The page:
May 9, 2001, Business World, Patronage: the politician's way of life in the countryside, by Patricia Adversario,

A stream of about a hundred people visits Camarines Sur (southern Luzon) governor Luis R. Villafuerte every day at his house in Naga City. They've been coming here, some to his office at the provincial capitol in Cadlan, Pili, for the last six years to ask for various favors. In typical fashion, the governor dispenses. It could be tuition or transport money or payment for hospital bills for somebody's sixth pregnancy. Sometimes, he first gives a scolding -- but in the end, he gives. Patronage politics? He scoffs at his critics and declares: "Patronage politics is the reality of local politics. If you help people, they will be forever grateful."


Such is the main reason why, to this day, the governor claims to have no opponent who he thinks is worthy enough to challenge him. Singer and actress Nora V. Aunor, who's entering politics for the first time, is running against him under the People Power Coalition (PPC). But he dismisses the singer as an "insult" not only to him, but also to Camarines Sur. "There's been no real debate on issues," he said in an interview.

Ms. Aunor also has been an erratic campaigner. Early last month, she lost political points when she failed to show up at a major political forum for candidates in Naga City. "I pity Nora because I think she's being used by her sponsors Raul Roco, Rolando Andaya, Jr. and Arnulfo Fuentebella. Why don't they run against me instead?" he said.

While Mr. Villafuerte's political opponents claim to have some influence in their respective districts, none of them could boast a province-wide organization like he does. Former president Fidel V. Ramos's Lakas-National Union of Christian Democrats-United Muslim Democrats of the Philippines (Lakas) claims to have a significant presence in the 1st district; Aksyon Demokratiko (Democratic Action) in the 2nd district; Nationalist People's Coalition in the 3rd district; and Liberal Party in the 4th district. "They may be entrenched in their respective districts, but not in the entire province," claimed Mr. Villafuerte. "On their own, they cannot compare with us because in all four districts, we have candidates." Neither does Mr. Villafuerte think that the Rocos pose a political threat to him. He said Aksyon Demokratiko, which claims to be a national party, does not have candidates in all the towns in Camarines Sur. The governor claims to have an organization in all the 3,000 precincts in the 35 towns and cities of the province. "Out of 1,056 barangays in Camarines Sur, I've gone to 1,009. I have people in all 1,056 barangays," he declared.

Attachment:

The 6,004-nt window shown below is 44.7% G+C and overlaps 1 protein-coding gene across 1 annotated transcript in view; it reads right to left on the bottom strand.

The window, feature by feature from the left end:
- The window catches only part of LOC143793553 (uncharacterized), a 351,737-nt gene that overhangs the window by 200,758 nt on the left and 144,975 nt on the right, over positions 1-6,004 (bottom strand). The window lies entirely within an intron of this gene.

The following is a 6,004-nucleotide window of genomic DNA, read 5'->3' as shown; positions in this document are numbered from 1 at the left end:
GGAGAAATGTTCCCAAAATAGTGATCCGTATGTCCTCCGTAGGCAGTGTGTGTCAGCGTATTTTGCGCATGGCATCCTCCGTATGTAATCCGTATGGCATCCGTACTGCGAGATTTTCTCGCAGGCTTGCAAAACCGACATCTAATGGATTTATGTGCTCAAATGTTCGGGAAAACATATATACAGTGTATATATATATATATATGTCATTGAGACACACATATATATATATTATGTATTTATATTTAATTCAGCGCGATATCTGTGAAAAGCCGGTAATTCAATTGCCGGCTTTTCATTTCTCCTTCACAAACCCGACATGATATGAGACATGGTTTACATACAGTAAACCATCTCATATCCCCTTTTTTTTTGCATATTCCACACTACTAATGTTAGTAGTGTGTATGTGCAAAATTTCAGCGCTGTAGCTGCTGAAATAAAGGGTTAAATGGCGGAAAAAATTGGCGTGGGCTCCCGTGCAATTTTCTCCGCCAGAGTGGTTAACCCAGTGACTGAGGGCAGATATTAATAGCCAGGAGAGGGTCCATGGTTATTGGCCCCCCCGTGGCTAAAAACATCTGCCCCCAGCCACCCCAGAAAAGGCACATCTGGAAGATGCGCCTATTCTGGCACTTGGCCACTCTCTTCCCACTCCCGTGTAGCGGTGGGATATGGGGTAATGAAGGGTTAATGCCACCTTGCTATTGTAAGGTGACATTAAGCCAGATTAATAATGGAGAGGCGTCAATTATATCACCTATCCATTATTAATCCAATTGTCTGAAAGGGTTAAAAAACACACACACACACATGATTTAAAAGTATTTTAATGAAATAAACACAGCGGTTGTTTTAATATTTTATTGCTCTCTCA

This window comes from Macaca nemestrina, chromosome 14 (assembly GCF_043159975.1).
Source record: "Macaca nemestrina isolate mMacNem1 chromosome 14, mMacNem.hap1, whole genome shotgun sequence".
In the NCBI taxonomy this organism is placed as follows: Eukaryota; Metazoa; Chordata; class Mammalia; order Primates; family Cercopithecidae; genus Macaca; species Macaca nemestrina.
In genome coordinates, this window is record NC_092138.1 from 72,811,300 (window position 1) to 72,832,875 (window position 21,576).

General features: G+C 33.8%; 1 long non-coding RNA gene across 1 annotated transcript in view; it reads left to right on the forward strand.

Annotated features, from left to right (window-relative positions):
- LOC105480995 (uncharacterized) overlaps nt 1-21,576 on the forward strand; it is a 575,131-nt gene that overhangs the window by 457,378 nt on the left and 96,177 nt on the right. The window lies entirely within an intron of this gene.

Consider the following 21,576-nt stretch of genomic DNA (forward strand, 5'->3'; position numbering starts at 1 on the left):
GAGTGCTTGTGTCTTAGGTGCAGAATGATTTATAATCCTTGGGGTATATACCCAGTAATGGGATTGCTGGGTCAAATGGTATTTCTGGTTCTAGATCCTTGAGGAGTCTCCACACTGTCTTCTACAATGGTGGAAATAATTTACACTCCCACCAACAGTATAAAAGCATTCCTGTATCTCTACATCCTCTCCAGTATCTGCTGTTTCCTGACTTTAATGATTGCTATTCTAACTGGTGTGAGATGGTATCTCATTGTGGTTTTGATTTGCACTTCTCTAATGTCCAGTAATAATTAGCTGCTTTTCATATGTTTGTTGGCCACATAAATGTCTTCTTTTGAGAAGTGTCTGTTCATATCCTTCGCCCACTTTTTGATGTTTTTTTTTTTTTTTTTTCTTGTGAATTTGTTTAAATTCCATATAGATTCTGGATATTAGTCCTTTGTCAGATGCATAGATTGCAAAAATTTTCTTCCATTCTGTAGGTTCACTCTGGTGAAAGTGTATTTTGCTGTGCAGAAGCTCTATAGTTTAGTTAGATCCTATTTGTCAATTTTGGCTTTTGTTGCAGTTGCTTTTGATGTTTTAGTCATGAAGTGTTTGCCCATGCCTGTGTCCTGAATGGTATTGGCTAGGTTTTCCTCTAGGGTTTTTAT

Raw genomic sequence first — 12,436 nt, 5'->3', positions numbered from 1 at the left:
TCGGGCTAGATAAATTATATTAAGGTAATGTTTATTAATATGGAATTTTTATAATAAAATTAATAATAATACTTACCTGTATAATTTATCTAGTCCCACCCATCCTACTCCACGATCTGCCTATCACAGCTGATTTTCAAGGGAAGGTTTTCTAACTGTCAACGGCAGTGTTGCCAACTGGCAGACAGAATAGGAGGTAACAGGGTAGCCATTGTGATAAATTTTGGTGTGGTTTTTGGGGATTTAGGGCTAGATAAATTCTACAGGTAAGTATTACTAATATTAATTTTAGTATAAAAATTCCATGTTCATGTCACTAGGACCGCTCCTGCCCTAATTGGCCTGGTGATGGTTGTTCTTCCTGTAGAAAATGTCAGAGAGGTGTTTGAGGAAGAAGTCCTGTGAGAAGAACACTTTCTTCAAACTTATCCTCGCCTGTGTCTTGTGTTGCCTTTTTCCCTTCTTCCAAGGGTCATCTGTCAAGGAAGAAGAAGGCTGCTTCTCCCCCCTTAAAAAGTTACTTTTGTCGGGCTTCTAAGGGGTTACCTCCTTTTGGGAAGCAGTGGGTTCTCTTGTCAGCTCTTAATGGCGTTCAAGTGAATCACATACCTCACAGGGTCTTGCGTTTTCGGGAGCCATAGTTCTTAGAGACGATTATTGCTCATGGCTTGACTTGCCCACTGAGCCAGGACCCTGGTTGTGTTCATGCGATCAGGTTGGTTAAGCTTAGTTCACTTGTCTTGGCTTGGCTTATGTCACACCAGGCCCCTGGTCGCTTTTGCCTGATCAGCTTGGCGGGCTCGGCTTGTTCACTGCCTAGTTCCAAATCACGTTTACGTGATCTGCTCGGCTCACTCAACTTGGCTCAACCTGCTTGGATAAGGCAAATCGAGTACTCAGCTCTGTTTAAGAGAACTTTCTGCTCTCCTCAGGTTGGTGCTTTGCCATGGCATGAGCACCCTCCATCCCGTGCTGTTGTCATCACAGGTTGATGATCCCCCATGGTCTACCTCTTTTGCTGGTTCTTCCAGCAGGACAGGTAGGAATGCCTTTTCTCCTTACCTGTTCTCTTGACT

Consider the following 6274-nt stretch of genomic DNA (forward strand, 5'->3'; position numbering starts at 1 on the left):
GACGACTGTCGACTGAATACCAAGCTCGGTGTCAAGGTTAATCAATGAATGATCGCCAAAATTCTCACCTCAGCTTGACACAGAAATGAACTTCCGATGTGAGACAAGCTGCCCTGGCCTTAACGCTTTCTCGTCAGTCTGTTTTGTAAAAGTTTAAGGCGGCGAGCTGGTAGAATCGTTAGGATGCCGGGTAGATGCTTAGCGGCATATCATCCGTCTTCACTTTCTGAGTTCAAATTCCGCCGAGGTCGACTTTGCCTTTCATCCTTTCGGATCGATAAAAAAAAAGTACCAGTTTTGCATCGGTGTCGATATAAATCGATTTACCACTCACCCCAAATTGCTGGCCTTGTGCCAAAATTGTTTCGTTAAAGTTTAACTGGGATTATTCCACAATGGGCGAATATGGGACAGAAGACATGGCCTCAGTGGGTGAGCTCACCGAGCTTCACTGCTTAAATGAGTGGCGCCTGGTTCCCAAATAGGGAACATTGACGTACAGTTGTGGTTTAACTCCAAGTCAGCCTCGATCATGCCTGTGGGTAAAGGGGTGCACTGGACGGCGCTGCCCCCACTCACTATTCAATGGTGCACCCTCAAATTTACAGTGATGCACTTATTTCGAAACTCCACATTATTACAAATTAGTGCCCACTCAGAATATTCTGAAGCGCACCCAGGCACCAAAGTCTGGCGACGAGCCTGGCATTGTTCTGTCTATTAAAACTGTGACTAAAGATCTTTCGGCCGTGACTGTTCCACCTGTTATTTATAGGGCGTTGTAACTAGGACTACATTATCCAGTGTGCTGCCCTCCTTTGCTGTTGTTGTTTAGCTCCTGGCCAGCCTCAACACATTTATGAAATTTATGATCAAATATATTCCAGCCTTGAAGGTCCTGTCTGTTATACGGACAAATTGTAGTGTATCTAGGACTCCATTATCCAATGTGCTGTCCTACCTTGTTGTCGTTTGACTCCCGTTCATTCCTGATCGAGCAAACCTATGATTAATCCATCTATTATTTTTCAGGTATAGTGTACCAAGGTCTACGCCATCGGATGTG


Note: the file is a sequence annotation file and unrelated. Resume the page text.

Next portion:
You call that traditional politics? "That is the modern system of doing things. How can you run for anything without an organization? That is a basic management requirement. Second, we have a complete program of government with 24 areas of concern."

Apart from political organization, the governor also has the provincial funds at his disposal to implement his various projects. He said he has spent some 400 million Philippine pesos (US$7.924 million at PhP50.477=$1) for various projects since he started his campaign last year. These projects include providing electricity to remote barangays and giving away free television sets.

For the big barangays, he donates a 51" TV which costs him about PhP135,000 each. Several computers in one of the buildings in the sprawling grounds of the provincial capitol in Pili records and monitors these projects. As he puts it "people's memories are short." He has been making his presence felt in Naga City, with a number of high-profile infrastructure projects.

As an independent city, Naga residents do not vote for the province's governor. But Mr. Villafuerte's eldest son, Mariano III, is running for congressman in the province's 2nd District. Also running is Sulpicio Roco, incumbent mayor of Naga City and younger brother of Education Secretary Raul Roco. Mayor Roco's campaign manager is Jesse Robredo (Lakas), who's running for mayor of Naga City for a fourth term. Mr Robredo won a Ramon Magsaysay award for local governance last year.

"You have to put in context what you mean by traditional politicians," said Mr. Villafuerte. "If you mean those who have been in active political contention -- from my father and now, with my children -- in that sense, we belong to that traditional pattern." Mr. Villafuerte's father, Mariano, began his political career as an assemblyman in the 1930s. He also became the province's governor in the 1930s until World War II struck. One of Mariano's sons, Mariano, Jr., served as Naga City vice-mayor. And now the governor's son, Mariano III, is making a second bid for congressman. Mariano III ran, but lost in 1998.